The headaches and neck pain are getting worse. PT, massage, and medications did not help. All the imaging studies are normal. Your doctors are baffled. What is Craniocervical Instability? What are the most common Craniocervical Instability Symptoms? What are the treatment options for Craniocervical Instability? Let’s dig in.
Craniocervical Instability (CCI) is a medical condition where the strong ligaments that hold your head to your upper neck are loose or lax (1). The major ligaments involved are the Alar, Transverse and Accessory ligaments. To learn more about CCI please click on the video below.
Craniocervical Instability Symptoms
Excessive movement between your head and neck can cause movement and damage of upper cervical facet joints, discs, nerves, and blood vessels. Symptoms vary depending upon the amount of instability. Common Craniocervical Instability symptoms include:
1. Painful, Heavy Head
A constant to near-constant head pain that can be described as feeling like the head is too heavy for the neck to support. Many describe feeling like they have a “bobble-head”.
This is not your normal headache caused by your in-laws or excessive consumption of alcohol. This is a debilitating headache that is constant in duration and miserable. Headache is often caused by the upper neck joints, muscles, and tendons getting injured due to ongoing instability.
3. Rapid Heart Rate
Elevated heart rate may occur as the vagus nerve gets irritated by the extra motion in the upper neck. Another cause of elevated heart rate is Postural Orthostatic Tachycardia Syndrome (POTS). POTS is a medical condition that causes malfunction of the autonomic nervous system. It is estimated to impact between 1,000,000 and 3,000,000 Americans. The autonomic nervous system controls involuntary body functions such as heart rate and blood pressure. Malfunction of the autonomic nervous system causes a number of symptoms which include rapid heart rate.
Patients with CCI can struggle with memory, concentration, and ability to complete tasks. Every day can feel like your brain is stuffed full of cotton.
5. Neck Pain
Pain is typically localized at the base of the skull and aggravated with flexion and rotation. The pain can shoot up into the base of the skull, top of the head, frontal area or behind the eyes.
6. Visual Problems
Visual disturbances can vary from mild to severe involving a number of symptoms. Visual disturbances can happen because the upper neck supplies information to the brain to guide eye position and vice versa (2).
Balance problems can be a significant issue (3). Dizziness or imbalance is a feature related to the fact that the upper neck is a major contributor to balance (4). The upper neck provides position sense that has to be coordinated with balance information from the eyes and inner ear
Diagnosing Craniocervical Instability
In a previous blog, I reviewed the 7 main criteria used in establishing the diagnosis of cranial cervical instability. They are:
- Mechanism of Injury
- Physical Examination
- Radiographic studies
- Response to Conservative Care
- Response to Diagnostic Injections
- Level of Disability
Treatment Options for Craniocervical Instability
In 2015 a nonsurgical treatment option for cranial cervical instability was developed at the Centeno-Schultz Clinic. It involves the injection of a patient’s own bone marrow-derived stem cells into the damaged alar, transverse ligaments. The procedure is very demanding and only performed at the Centeno-Schultz Clinic in Broomfield Colorado. The procedure is called Percutaneous Implantation of Cervical Ligaments (PICL) To learn more about this groundbreaking procedure please click on the video below.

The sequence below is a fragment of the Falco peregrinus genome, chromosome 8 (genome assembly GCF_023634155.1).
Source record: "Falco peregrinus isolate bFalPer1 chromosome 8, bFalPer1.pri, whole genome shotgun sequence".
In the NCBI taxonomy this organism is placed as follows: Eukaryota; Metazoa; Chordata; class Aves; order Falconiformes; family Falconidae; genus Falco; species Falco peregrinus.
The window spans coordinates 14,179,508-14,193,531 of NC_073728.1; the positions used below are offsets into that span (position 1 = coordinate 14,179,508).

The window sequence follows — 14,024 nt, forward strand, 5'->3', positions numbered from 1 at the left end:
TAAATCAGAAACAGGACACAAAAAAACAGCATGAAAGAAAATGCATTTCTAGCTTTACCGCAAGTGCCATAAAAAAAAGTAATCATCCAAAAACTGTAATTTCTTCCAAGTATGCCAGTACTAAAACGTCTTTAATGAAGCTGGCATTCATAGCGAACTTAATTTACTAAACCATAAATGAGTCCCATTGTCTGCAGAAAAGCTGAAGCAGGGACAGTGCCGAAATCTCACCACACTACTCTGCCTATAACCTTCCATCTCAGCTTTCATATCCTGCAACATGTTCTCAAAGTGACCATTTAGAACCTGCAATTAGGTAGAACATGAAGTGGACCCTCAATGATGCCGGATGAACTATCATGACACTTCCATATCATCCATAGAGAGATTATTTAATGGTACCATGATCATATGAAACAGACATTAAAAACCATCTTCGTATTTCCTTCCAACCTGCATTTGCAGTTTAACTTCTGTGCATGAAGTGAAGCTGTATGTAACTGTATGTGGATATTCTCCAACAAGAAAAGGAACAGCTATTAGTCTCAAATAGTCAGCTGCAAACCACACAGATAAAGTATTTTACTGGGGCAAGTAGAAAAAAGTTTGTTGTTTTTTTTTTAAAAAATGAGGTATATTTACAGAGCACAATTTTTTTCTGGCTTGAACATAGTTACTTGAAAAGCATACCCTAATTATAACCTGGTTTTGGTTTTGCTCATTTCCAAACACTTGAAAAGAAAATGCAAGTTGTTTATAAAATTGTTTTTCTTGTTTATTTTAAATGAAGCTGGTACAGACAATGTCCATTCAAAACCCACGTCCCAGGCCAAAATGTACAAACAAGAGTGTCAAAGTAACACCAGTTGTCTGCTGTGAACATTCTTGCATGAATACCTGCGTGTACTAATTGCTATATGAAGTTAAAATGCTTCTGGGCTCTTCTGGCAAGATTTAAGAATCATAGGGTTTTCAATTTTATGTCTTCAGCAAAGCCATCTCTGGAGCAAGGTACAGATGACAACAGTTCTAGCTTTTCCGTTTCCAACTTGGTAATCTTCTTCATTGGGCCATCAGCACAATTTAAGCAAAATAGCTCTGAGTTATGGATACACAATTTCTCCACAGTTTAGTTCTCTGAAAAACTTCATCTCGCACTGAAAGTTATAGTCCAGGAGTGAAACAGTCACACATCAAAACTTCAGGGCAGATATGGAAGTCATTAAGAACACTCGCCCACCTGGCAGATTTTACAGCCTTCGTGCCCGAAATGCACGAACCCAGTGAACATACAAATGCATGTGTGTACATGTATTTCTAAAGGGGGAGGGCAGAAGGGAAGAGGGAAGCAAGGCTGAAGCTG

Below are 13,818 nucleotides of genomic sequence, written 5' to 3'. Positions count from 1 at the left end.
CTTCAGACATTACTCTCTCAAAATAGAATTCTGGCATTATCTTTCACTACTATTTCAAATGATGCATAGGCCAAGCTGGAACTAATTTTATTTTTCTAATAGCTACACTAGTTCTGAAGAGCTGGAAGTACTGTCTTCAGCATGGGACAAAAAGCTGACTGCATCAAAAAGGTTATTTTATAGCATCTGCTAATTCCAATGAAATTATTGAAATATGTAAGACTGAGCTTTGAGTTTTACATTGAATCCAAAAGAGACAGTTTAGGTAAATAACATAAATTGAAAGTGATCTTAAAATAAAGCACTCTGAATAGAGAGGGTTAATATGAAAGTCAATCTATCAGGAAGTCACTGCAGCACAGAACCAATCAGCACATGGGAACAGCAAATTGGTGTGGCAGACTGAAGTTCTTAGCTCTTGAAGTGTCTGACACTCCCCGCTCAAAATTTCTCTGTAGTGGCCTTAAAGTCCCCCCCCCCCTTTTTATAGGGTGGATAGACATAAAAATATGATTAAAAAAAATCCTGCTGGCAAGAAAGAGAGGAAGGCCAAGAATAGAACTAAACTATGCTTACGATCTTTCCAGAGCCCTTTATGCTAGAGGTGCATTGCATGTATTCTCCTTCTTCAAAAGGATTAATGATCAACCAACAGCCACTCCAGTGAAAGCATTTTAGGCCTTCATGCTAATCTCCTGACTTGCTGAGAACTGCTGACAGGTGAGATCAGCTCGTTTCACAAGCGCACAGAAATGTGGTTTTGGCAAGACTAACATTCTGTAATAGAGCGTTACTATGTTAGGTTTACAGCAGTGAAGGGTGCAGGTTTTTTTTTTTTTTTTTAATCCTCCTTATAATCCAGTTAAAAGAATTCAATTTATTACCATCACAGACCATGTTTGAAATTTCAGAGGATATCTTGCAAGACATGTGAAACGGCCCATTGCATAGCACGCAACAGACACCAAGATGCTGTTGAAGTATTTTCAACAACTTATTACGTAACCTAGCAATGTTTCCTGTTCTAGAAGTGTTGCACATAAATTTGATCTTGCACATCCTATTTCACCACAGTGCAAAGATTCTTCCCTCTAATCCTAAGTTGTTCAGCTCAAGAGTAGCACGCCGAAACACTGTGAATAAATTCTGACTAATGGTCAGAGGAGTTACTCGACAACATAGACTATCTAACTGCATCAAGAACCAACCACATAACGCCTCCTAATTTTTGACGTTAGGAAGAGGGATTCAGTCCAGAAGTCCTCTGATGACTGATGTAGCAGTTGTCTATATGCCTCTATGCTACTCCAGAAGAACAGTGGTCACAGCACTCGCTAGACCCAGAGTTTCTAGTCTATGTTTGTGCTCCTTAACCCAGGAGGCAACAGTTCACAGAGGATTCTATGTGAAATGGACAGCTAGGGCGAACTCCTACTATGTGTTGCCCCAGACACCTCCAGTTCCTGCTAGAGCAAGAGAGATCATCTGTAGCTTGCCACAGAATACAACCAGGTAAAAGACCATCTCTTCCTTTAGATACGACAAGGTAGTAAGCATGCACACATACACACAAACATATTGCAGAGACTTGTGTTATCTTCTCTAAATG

Craniocervical Instability (CCI) is a medical condition where the strong ligaments that hold your head to your upper neck are loose or lax. This can involve the alar, accessory, and transverse ligaments. Craniocervical Instability Symptoms vary depending upon the amount of instability. The 7 most common symptoms are a painful heavy head, headache, rapid heart rate, brain fog, neck pain, visual problems, and dizziness. The main criteria for diagnosing craniocervical instability has been previously discussed in a separate blog.
Craniocervial instability if left untreated can result in a progression in symptoms and injury to the cervical discs, facets, muscles, and nerves. In severe cases, patients are housebound due to their level of dysfunction and symptoms. Employment, relationships, and joy often times are eroded.
If you or a loved has sustained an injury with symptoms that baffled your community physicians please schedule a telemedicine consultation. A board-certified, fellowship-trained physician will review your history and imaging to determine your candidacy for nonsurgical treatment options. Act now before the symptoms and dysfunction progress.
1.Offiah CE, Day E. The craniocervical junction: embryology, anatomy, biomechanics and imaging in blunt trauma. Insights Imaging. 2017;8(1):29–47. doi:10.1007/s13244-016-0530-5
2.Ischebeck BK, de Vries J, Van der Geest JN, et al. Eye movements in patients with Whiplash Associated Disorders: a systematic review. BMC Musculoskelet Disord. 2016;17(1):441. Published 2016 Oct 21. doi:10.1186/s12891-016-1284-4
3. Biesinger E. and Vertigo caused by disorders of the cervical vertebral column. Diagnosis and treatment. Adv Otorhinolaryngol. 1988; 39: 44– 51.
4. Thompson-Harvey A, Hain TC. Symptoms in cervical vertigo. Laryngoscope Investig Otolaryngol. 2018;4(1):109–115. Published 2018 Nov 28. doi:10.1002/lio2.227